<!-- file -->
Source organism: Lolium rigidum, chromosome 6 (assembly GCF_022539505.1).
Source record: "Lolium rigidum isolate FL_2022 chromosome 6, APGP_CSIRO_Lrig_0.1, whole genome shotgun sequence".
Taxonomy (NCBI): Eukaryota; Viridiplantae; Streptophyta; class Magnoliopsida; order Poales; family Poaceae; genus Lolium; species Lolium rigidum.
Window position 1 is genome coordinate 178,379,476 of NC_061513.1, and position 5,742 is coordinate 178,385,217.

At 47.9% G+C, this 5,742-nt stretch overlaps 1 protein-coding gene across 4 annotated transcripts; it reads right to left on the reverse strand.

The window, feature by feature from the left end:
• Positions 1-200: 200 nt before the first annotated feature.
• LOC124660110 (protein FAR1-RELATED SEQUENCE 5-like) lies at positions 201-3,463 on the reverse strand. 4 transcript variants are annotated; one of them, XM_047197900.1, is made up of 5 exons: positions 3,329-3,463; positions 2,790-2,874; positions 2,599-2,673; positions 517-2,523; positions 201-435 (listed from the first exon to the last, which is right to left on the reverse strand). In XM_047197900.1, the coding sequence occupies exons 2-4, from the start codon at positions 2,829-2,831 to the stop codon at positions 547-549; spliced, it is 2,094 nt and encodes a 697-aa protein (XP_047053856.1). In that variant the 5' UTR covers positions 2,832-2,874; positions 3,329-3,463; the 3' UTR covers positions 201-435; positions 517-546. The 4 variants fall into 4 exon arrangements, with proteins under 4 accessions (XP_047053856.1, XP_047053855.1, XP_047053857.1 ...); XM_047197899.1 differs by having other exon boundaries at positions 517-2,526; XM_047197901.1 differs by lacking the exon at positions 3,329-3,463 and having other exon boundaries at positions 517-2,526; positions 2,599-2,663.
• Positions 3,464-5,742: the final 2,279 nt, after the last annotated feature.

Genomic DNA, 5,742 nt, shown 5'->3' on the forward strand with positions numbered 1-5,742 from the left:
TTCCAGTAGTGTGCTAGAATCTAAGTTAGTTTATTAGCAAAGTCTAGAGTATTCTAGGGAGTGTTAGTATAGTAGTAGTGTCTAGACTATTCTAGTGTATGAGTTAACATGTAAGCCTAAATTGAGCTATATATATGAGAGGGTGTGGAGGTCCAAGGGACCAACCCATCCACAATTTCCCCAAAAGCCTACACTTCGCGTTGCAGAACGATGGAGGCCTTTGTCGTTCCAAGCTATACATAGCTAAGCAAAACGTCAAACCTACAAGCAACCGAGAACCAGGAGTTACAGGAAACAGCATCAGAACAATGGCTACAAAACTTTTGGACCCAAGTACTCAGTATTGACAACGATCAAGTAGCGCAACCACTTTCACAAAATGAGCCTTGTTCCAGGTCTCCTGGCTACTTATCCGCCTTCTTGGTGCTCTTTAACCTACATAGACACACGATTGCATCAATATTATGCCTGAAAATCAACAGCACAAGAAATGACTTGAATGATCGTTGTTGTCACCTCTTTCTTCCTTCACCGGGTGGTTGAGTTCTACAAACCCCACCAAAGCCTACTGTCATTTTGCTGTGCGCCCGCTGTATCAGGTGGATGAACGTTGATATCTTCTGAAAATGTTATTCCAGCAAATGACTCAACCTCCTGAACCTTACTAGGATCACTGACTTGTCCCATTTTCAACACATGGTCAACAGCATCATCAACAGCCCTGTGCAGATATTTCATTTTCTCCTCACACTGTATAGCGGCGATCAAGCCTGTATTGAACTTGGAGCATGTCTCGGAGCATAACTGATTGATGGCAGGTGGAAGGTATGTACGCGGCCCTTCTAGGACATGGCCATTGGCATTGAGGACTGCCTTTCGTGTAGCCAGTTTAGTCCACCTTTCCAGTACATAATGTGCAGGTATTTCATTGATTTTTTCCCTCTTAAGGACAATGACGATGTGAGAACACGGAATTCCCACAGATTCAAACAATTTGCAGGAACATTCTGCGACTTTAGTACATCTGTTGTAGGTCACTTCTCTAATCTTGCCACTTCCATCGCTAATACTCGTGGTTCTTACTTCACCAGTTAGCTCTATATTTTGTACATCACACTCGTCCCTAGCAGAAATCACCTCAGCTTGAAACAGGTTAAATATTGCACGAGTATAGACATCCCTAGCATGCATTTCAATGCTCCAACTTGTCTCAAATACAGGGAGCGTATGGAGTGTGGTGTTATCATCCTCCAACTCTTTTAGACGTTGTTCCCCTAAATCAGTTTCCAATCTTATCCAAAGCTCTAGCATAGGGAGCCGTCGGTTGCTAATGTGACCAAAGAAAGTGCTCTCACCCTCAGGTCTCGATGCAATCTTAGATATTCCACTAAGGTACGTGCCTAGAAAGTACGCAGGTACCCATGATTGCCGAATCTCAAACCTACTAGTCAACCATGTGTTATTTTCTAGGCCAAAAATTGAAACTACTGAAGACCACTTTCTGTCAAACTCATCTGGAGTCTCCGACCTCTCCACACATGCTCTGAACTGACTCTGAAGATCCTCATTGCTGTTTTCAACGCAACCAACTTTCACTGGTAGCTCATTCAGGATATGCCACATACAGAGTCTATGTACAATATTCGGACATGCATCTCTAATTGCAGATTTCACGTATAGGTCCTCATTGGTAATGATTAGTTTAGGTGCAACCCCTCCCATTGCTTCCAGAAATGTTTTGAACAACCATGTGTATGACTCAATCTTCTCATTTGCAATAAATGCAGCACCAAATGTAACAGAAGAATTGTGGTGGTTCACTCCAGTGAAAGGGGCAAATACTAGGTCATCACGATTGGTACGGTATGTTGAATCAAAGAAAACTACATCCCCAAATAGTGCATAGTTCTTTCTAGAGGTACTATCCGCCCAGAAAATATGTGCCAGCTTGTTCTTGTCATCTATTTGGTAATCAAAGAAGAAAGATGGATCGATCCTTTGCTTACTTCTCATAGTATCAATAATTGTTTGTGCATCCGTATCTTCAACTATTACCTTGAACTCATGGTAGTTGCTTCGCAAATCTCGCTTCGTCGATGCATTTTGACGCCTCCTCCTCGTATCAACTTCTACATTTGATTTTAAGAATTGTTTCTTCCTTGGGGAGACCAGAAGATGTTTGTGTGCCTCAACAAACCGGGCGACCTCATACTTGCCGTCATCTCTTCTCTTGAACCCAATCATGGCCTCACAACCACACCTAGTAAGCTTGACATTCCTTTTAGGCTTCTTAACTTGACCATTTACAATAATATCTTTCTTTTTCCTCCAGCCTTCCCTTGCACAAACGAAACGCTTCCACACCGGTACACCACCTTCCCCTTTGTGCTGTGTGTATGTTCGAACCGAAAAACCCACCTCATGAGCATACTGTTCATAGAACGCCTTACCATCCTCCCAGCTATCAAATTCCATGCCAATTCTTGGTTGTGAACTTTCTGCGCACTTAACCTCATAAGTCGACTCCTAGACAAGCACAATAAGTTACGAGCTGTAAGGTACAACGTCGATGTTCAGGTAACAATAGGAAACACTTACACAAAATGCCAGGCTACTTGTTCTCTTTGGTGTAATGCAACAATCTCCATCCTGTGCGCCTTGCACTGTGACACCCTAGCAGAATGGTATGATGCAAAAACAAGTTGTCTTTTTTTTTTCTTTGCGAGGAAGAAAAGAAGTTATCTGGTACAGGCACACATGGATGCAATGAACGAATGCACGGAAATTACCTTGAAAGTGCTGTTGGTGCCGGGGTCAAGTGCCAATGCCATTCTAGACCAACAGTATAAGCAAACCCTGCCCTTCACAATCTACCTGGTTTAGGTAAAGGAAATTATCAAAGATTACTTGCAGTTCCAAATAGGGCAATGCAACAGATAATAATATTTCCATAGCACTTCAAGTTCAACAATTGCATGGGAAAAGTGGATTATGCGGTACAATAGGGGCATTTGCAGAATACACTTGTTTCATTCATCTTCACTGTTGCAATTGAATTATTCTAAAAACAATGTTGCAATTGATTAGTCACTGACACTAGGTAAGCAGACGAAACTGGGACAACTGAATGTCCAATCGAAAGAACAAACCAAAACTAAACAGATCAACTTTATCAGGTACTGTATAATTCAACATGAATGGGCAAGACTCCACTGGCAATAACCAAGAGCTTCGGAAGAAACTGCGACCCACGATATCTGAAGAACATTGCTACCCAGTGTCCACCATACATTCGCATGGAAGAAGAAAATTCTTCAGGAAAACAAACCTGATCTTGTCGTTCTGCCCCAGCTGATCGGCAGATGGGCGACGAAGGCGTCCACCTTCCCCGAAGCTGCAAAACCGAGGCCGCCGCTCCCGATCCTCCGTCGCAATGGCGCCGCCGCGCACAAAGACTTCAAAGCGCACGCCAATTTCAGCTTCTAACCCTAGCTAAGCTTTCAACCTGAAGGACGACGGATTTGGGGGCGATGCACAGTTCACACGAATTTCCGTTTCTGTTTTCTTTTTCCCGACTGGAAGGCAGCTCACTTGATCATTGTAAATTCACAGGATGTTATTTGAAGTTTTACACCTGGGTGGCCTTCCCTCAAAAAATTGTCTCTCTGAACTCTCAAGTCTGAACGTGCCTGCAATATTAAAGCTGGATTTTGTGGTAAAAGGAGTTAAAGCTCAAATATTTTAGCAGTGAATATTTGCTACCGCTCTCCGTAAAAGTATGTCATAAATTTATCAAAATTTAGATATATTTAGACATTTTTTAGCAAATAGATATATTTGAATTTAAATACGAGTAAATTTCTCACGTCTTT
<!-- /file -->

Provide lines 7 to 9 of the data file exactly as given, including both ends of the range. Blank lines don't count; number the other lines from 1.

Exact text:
• Positions 1-200: 200 nt before the first annotated feature.
• LOC124660110 (protein FAR1-RELATED SEQUENCE 5-like) lies at positions 201-3,463 on the reverse strand. 4 transcript variants are annotated; one of them, XM_047197900.1, is made up of 5 exons: positions 3,329-3,463; positions 2,790-2,874; positions 2,599-2,673; positions 517-2,523; positions 201-435 (listed from the first exon to the last, which is right to left on the reverse strand). In XM_047197900.1, the coding sequence occupies exons 2-4, from the start codon at positions 2,829-2,831 to the stop codon at positions 547-549; spliced, it is 2,094 nt and encodes a 697-aa protein (XP_047053856.1). In that variant the 5' UTR covers positions 2,832-2,874; positions 3,329-3,463; the 3' UTR covers positions 201-435; positions 517-546. The 4 variants fall into 4 exon arrangements, with proteins under 4 accessions (XP_047053856.1, XP_047053855.1, XP_047053857.1 ...); XM_047197899.1 differs by having other exon boundaries at positions 517-2,526; XM_047197901.1 differs by lacking the exon at positions 3,329-3,463 and having other exon boundaries at positions 517-2,526; positions 2,599-2,663.
• Positions 3,464-5,742: the final 2,279 nt, after the last annotated feature.